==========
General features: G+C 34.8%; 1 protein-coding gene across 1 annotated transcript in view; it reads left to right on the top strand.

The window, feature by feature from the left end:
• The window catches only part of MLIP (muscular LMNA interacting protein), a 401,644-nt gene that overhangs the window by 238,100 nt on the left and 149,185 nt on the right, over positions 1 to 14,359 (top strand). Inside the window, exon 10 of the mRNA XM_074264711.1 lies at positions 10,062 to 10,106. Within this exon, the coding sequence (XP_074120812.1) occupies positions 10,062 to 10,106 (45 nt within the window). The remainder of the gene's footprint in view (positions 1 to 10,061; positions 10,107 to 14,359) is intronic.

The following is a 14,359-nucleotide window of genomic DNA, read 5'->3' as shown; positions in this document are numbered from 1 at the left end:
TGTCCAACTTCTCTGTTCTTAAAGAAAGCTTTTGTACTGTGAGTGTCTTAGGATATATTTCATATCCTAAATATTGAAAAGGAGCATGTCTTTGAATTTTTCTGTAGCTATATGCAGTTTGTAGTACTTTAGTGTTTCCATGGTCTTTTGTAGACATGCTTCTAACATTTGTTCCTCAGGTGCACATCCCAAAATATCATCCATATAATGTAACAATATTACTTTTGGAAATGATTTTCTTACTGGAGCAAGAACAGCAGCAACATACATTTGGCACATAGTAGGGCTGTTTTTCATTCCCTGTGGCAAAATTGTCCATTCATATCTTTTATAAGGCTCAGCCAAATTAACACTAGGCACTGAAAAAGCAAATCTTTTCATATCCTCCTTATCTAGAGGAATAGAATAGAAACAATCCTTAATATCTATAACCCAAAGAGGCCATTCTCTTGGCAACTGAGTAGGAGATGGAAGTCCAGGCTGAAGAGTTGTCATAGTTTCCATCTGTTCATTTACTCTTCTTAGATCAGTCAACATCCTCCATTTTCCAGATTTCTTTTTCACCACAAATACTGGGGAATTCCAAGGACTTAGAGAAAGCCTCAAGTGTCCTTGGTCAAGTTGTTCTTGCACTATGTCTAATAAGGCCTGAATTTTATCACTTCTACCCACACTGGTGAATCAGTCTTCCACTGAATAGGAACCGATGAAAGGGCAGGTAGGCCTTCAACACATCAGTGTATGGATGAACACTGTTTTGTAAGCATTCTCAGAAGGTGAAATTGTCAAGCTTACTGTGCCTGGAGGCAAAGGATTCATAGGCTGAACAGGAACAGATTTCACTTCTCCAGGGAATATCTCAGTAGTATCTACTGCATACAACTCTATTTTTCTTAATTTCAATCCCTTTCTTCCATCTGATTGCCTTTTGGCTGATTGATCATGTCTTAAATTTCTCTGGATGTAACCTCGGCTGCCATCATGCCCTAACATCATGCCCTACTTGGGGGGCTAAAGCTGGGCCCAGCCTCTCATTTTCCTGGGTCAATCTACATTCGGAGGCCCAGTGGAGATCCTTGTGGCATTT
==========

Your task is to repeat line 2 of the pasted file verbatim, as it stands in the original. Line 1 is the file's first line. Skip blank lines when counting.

The window, feature by feature from the left end: